Two-year-old Zippy has recently discovered FaceTime. She loves to talk to Nonna and “A’Reece” (Aunt Grace), but is sometimes a bit confused as to how the technology works. She will giggle with delight when we answer and our faces appear on the screen, as though we have come to visit her. “Hi Zippy! Hi Honey!” we say. “Hi Zippy, Hi Honey!” she says in happy reply.
She is dismayed however if we don’t share our snacks; she is always generous with hers, trying to put them through the phone (her mother’s turn to be dismayed). She waves the phone around to show us her dinner or her dolls, and we try not to get dizzy. Sometimes she will sit and “talk” for awhile—sometimes not saying anything, sometimes chattering away, while we get a steady view of her eyebrows and the top of her head.
During the recent government shutdown, her father came up to visit us and help out for a bit while he was out of work. When we called to FaceTime, Zippy was ecstatic to suddenly see Daddy on the phone as well.
Shortly after he had returned home to Maryland, the whole family called on FaceTime. My brother passed the phone to Zippy, who was excited to talk to us, but unhappy that we wouldn’t show her Daddy. “Zippy see Daddy!” she implored. “I am right here!” my brother laughed behind her. But Zippy was not placated until Daddy moved around so that she could see his face in the small screen she was holding. “Daddy! Dere you are!” she laughed delightedly.
* * *
In today’s Gospel a woman is seeking Jesus. She has had a flow of blood for twelve years; doctors have only made things worse. And this flow of blood has in turn made her “unclean”—a spiritual outcast, barred from the temple and the touch of other people.
She has heard great things about Jesus and thinks that if she could but touch the hem of His garment, she would be cured. She moves quietly through the crowd, comes behind Him, and touches His clothing. Immediately, she realizes she is healed.
Jesus, however, recognizes a deeper desire for connection. He knows that healing power has gone out of Him, and asks the confused crowd “Who touched me?”
The woman must then confess; she comes forward, revealing herself and tells what has happened.
“Daughter,” Jesus replies, “Your faith has made you well.”
She had sought merely the restoration of her health. Jesus restores her identity, her relationship with her Father. “Daughter…”
This deep desire—was it only on the part of the woman?
It is a central mystery of Christianity that our love, desire, and faith actually begin as God’s initiative toward us. It is He who first loves us; He who calls us to prayer, who plants the desire in our hearts, who is the source of both our longing and its fulfillment.
Growing up, I did not know that Don Bosco was a saint; I thought he was a family friend. I would hear things like “Don Bosco got Daddy a job” or “Don Bosco helped us pay that bill.” Friends’ parents shared similar names: Ron, John and my father, Don, gathered together regularly for coffee. When I heard “Don Bosco” I just added him to the mix.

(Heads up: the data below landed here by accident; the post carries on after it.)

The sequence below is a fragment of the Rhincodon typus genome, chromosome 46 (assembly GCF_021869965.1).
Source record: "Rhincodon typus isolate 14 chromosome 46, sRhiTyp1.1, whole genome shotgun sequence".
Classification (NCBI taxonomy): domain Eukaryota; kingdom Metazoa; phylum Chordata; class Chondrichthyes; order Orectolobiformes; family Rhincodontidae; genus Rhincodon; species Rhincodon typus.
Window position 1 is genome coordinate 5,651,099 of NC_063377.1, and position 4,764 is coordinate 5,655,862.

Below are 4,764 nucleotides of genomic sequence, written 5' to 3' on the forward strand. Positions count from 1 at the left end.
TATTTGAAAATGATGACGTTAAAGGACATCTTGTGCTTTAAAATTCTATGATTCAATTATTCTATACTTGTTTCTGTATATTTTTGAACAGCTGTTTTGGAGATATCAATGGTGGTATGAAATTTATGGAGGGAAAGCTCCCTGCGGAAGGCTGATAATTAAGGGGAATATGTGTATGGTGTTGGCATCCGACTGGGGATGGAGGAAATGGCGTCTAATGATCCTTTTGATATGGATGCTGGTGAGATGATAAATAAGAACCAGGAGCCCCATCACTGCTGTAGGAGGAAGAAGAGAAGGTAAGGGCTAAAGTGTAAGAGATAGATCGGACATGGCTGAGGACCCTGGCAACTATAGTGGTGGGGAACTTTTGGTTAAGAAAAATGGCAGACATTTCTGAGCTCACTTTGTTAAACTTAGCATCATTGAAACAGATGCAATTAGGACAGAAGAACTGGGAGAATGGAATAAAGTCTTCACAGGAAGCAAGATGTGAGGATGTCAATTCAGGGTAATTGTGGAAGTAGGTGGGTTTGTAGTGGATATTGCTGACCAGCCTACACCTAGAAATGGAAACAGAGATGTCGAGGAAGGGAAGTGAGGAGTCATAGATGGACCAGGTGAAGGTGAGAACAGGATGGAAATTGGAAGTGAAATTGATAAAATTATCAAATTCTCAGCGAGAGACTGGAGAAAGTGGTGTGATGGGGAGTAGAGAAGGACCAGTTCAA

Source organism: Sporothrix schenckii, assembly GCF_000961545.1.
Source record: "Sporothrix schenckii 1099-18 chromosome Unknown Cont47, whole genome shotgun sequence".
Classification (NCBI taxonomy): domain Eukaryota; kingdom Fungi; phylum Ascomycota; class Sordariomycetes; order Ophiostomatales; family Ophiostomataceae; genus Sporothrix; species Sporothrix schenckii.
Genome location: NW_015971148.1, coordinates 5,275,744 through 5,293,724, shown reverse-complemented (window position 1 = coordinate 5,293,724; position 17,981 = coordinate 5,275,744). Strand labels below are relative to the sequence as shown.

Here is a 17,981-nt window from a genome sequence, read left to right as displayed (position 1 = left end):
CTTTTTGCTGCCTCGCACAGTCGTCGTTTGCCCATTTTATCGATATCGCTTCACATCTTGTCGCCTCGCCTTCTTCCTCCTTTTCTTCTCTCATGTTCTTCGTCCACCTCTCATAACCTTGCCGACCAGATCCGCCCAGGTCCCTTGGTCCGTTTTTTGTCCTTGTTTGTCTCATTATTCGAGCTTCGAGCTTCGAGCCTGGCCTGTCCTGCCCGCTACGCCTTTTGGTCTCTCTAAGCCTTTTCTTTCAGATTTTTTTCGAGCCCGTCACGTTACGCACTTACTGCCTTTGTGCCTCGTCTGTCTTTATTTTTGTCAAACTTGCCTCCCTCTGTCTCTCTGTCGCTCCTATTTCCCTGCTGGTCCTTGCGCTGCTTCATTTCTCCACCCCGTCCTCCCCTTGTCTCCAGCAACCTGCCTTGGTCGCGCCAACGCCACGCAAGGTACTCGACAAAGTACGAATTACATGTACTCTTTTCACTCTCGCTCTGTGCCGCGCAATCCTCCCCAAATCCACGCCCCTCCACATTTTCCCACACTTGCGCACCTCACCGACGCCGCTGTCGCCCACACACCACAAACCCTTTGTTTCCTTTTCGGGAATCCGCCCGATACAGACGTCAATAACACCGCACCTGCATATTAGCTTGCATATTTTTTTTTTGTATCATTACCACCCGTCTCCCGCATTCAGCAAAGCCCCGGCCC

Saint John Bosco (known popularly as Don Bosco) first came to our attention before my parents were particularly religious. They were having financial troubles, and his intercession was sought as a “patron saint of unpaid bills.” I was just a child at the time and so the precise details were hazy, but there was a medical bill that my parents were unable to pay. As it went to collection with no resources in sight, my grandmother proposed a novena to Saint John Bosco. Figuring “What can it hurt?” my parents prayed to Don Bosco for nine days. But on the last day of the novena, an envelope arrived from a mail order contest for the exact amount of the bill!
Answers like this appeared throughout my childhood, and then into adulthood. Time after time, Saint John Bosco came through, often at the very last minute. This followed the pattern of his own lifetime, of last-minute miracles. He started an Oratory for troubled boys in Turin, but there was not often an excess of funds. More than once, he sat the boys down for dinner with nothing to feed them with. Then, suddenly, there would be a knock on the door with a last-minute donation of food.
Other times Don Bosco seems to have been granted miracles of multiplication. One such story is recounted by Francis Dalmazzo, who had decided after just a few days to leave the Oratory, and had even sent for his mother to come and get him. But that morning, he witnessed a few rolls become enough to feed the four hundred boys. As each boy received his roll, there was another in its place for the next boy, until all had eaten—and in the basket Francis saw the original few rolls still there. He told his mother that he had decided to stay after all. 1
Last-minute miracles took many forms. There were death-bed conversions, including that of the man who had spent his life in opposition to Don Bosco’s work. There was the time when St. John Bosco seemed too late—a boy in the Oratory had died without making a good Confession. Don Bosco raised him from the dead, and the boy received the sacraments. There was the time he wanted to build a basilica to Mary Help of Christians—to whom he had entrusted all his needs and work. He gave the astonished architect a down payment of eight cents, promising that “Mary would build her own basilica.”2 We visited that Basilica on a Frassati pilgrimage in 2010.
It is easy to admire a saint for such radical trust in God. Real-time waiting and last-minute rescues, however, do not make for an anxiety-free life. I often wished that as an intercessor, Don Bosco would not wait until that last minute. And sometimes it seemed that his idea of last-minute went well beyond mine. Other times he didn’t seem to answer my prayers at all.
I am not going to lie—there have been times when I was tempted to move Saint John Bosco to my other list. Saint.Joseph for one, is a lot more prompt… And then I wonder just why John Bosco is in my life to begin with. What does this saint have to teach me, in particular about last-minute answers? About trusting in Providence? About waiting?